Genetic Enhancement

The concept of Genetic Enhancement has been gaining adherents far and wide.  This paper seeks to argue for the position of therapeutic genetic manipulation with the rationale of necessity rather than aesthetic ends.

The initial statement of Sandel encapsulates everything about his article  Breakthroughs in genetics present us with a promise and a predicament.  The promise relates to a better life in addressing problems related to illness and disease, and the predicament points to that of making a controversial choice  that is, to enhance or not to enhance.

Anent the novelty of genetic enhancement as a scientific concept, a lot of varied and exciting options have been brought to light  discoveries which are truly remarkable and mind-blowing.  The breakthrough examples cited by Sandel in his paper, like enhancers for the muscles, memory, height and sex selection are simply astounding.  It would make you stop and think how incredibly marvelous the mind works, and the measure of progress science has managed to conquer.  

The discoveries in the field of bioengineering are not to be considered evil per se.  Advancements in genetics can be directed to their intended recipients  the sick and debilitated for whom these studies were initiated in the first place.  Victims of accidents or other disabilities may greatly benefit from the discoveries in this area.  For the elderly and the weak, this may also imply better prospects to live and enjoy a fuller life.  

One major reason for rejecting the idea of genetic enhancement is due to religious and moral grounds.  The concept in itself connotes tampering with human nature which may be repulsive to nearly everyone.  Furthermore, no enhancement or treatment has ever turned out to be all it was cracked up to be (Trachtman).  .  The safety of the procedure is deemed questionable, having been done merely from the subjective viewpoint of the geneticists -- their statements of which are based purely on tests done on animal subjects.  Likewise, the safety-factor of any procedure may be given more weight, but if the condition of the patient is life-threatening, then the procedure can be done as long as a waiver is signed by hisher consenting relatives.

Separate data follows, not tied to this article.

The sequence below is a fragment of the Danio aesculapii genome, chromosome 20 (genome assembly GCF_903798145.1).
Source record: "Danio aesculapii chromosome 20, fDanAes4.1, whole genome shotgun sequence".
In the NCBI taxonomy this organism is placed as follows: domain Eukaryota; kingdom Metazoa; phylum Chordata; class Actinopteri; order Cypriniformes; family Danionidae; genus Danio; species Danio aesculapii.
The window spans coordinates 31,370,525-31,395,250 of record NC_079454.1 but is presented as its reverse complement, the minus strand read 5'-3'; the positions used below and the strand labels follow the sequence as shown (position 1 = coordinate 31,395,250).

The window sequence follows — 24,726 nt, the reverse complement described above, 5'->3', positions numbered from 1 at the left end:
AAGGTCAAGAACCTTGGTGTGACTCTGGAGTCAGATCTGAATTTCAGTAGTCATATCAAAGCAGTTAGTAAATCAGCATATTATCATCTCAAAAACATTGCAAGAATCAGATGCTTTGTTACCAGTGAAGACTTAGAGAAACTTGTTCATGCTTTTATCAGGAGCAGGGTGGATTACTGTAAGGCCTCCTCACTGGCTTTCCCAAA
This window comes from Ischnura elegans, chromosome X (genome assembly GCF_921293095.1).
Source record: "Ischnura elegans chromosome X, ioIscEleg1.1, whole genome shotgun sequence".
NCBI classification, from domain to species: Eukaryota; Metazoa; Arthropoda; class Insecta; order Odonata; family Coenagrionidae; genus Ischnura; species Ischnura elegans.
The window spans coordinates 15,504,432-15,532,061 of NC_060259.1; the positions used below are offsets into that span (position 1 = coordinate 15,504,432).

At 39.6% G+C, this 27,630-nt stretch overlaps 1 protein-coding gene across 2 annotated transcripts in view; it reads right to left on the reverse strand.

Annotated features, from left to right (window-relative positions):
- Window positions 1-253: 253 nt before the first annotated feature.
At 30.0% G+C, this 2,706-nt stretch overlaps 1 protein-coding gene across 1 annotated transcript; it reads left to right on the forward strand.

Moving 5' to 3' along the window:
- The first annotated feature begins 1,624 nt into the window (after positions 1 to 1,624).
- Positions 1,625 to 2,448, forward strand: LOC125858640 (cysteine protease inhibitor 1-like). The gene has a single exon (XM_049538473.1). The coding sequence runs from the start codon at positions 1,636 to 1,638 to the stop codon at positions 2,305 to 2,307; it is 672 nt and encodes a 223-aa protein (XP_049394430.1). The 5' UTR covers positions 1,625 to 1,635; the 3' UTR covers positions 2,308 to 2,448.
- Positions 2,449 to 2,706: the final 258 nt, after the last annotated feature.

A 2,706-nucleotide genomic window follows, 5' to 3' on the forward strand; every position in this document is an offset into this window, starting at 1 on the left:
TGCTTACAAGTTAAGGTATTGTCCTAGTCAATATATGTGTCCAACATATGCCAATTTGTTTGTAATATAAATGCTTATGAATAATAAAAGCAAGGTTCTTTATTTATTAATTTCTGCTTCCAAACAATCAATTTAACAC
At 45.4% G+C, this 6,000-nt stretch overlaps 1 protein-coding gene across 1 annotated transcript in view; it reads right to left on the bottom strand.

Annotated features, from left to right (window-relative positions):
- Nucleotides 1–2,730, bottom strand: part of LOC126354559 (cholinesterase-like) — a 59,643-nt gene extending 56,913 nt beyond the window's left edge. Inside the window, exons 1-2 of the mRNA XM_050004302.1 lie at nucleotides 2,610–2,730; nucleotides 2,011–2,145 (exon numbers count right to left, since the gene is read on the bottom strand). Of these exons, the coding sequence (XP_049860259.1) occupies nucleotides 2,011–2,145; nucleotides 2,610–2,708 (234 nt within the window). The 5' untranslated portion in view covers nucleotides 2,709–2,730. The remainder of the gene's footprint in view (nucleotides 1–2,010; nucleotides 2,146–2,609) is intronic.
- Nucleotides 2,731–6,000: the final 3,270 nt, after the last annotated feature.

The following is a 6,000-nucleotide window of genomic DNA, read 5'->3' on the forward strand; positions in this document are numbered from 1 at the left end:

Despite the growing number of believers in the field of genetics, Trachtman states that in reality, many treatments are rejected by large segments of the population.  This is particularly true in countries which hold a more conservative view on the subject of enhancement.  As a passive observer, it would be interesting to watch and learn new things and get to have more knowledge on advances in science and technology.  However, undergoing the treatment or taking the chance on a procedure which is not fool-proof is a different thing.  Sandel cited that Dolly, the cloned sheep died a premature death.  What caused it, or who was to blame for this death cannot be answered, simply because there really are no guarantees to this type of procedure.

Concerning the use of genetics in hyperparenting, parents should be wary of the extent  boundaries with which they evaluate their children.  So much pressure is placed on this generation to exhibit performance that is possibly above average to excellent.  There are no guarantees to this type of treatment however, hence, parents should let their children be, and not resort to any of these enhancers, so that they may develop their full potential in the most natural achievable manner.  

In conclusion, genetic enhancement is morally permissible only when used for medical reasons which can assist in prolonging the quality of life of a patient or disabled person.  If they are used for non-medical, aesthetic, artistic or merely capricious ends, then this defeats the purpose of science being of legitimate service to mankind.  


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